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AAC and social interaction (summary)

AAC
 
and
social
interaction

Background Many children with developmental disabilities who use AAC have deficits in social skills, or the ability to comfortably interact with others. While previous research in the field of paediatric AAC has shown that children often prefer one type of AAC over another, little research has been done on the potential effect of AAC interventions on social interactions of children with developmental disabilities.

What was the aim of the study? This study investigated the effects of AAC interventions of the social interactions of one child.

What did the authors do? The authors worked with Trevor, a fifteen-year-old boy with diagnoses of autism and Down syndrome who was in a class of six children with developmental disabilities.

The study took place in three parts. First, Trevor was taught to use both a picture exchange system and a speech-generating device in order to request his favourite snacks. Second, the researchers determined whether Trevor preferred using one method over the other. Third, the researchers investigated whether social interaction could be increased by varying the distance between Trevor and his communication partner.

What did they find? Trevor successfully learned to use both the picture exchange system and the speech-generating device in order to request a snack in the classroom. However, for most of the time he was acquiring these skills, Trevor was socially withdrawn. He turned away from his communication partner and remained with his head between his knees and his arms wrapped around his shins. This may have been because Trevor did not find social interaction satisfying, and the scenario used to teach Trevor to use AAC did not require much social interaction.

Trevor showed only a slight preference for one AAC system over the other. This contrasts with other research that reported children with developmental disabilities clearly preferred certain types of AAC given a choice of two or more options. Rather, Trevor selected the AAC device that was nearest to him and that required the least overall movement from his withdrawn position. Trevor showed only a slightly more frequent use of picture exchange, so this system was used in the final part of the study. It also was easier to implement in the classroom setting, and Trevor's teacher was more familiar with it than speech-generating devices.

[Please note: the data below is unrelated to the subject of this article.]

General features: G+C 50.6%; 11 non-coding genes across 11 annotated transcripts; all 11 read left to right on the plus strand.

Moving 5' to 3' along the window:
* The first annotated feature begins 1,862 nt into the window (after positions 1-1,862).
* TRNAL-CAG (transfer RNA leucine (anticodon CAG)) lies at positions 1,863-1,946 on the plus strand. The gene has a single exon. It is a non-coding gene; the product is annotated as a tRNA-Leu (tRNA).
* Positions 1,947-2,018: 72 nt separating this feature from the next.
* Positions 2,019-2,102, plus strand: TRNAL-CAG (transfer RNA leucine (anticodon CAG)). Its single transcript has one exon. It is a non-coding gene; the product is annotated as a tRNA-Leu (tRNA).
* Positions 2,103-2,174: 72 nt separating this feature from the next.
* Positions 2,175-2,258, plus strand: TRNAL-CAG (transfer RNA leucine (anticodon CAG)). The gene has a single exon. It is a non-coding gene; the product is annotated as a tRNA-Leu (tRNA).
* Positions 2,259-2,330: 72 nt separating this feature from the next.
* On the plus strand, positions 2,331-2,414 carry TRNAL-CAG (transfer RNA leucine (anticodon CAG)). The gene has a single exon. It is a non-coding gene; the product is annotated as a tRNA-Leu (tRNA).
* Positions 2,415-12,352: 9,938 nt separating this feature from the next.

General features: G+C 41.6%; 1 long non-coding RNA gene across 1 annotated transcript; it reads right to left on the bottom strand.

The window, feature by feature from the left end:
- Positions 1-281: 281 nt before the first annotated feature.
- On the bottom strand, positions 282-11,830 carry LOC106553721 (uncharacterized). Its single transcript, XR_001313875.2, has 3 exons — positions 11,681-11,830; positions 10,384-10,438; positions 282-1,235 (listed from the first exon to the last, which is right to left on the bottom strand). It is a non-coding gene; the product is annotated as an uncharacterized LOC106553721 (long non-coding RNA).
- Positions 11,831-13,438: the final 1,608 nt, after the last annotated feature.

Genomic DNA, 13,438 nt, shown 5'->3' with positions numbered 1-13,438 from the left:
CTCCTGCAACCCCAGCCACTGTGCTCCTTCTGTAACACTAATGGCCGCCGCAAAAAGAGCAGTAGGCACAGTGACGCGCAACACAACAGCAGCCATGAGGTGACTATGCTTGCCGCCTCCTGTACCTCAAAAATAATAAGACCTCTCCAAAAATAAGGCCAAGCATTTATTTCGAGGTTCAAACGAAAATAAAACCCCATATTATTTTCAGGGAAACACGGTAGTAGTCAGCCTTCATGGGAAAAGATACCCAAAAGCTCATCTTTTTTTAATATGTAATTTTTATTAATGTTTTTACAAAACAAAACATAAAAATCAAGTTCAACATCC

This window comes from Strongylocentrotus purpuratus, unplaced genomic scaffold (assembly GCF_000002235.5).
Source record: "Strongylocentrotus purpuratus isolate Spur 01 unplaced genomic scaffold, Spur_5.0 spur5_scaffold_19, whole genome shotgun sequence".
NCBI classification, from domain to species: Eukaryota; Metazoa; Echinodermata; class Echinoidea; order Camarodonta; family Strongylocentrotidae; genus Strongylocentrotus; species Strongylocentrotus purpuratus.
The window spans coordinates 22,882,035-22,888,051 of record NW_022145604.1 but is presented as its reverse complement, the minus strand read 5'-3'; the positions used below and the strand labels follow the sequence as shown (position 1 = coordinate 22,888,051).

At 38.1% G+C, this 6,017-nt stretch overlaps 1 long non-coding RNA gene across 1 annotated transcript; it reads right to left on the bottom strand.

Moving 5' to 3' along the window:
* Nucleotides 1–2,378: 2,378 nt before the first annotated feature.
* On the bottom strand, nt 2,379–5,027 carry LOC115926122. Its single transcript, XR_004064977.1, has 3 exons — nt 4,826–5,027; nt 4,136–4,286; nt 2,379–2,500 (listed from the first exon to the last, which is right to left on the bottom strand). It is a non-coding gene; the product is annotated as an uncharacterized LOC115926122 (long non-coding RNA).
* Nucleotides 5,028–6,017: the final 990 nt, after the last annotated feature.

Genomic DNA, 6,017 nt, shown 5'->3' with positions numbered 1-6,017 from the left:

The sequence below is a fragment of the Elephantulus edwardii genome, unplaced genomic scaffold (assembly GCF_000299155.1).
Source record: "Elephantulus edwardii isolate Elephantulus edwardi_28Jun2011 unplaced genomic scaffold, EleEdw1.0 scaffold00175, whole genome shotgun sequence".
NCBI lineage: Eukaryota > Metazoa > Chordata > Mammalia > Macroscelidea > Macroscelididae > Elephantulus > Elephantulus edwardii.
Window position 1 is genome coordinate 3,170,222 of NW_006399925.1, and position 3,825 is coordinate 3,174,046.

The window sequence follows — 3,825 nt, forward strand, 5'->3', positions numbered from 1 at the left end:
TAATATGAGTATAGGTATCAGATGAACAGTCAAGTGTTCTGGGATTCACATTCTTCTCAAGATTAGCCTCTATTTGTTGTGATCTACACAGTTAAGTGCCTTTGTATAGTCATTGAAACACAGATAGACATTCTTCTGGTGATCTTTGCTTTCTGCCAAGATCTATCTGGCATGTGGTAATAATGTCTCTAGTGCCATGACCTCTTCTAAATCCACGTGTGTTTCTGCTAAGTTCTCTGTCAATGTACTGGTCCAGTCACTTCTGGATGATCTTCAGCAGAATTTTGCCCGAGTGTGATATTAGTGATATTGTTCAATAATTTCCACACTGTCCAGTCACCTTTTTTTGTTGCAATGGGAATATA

The final part of the study was successful in increasing Trevor's social interaction. Trevor's communication partner stood 60, 90 and 120 centimetres away from the table at which Trevor sat with the picture exchange system, and Trevor usually left his seat and approached his partner with the picture symbol in order to request a snack. This method left little time for Trevor to be socially withdrawn, and after he returned to the table with his snack, Trevor usually remained oriented toward his partner.

Cautions: The picture exchange system used in this study was not the one extensively developed by Frost and Bondy and often reported elsewhere in the literature. The authors of this study used a more general form of picture exchange that was suitable for the aims of the study, which was to compare two types of AAC systems rather than to teach only one form.

Importantly, Trevor did not make his requests in this study spontaneously. When he requested a snack, it was always in response to a prompt from his communication partner asking him to 'let me know if you want a snack'. Thus, though Trevor was successful in learning how to make requests, it is likely this skill was limited to the specific setting of responding to prompts.

Additionally, the authors point out that Trevor spent less time socially withdrawn in the last part of the study, but this is most likely a by-product of the requesting requirements. Trevor learned how to behave in order to obtain a snack, but it was not clear that he showed any more interest in social interaction than in other parts of the study.

Conclusions: Picture exchange systems and speech-generating devices can both be used successfully to aid the communication of children with developmental disabilities. However, the use of such AAC systems alone is not sufficient to produce an increase in social interaction. This will be important to parents and therapists designing interventions for and working with children like Trevor.


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Added to site January 2014


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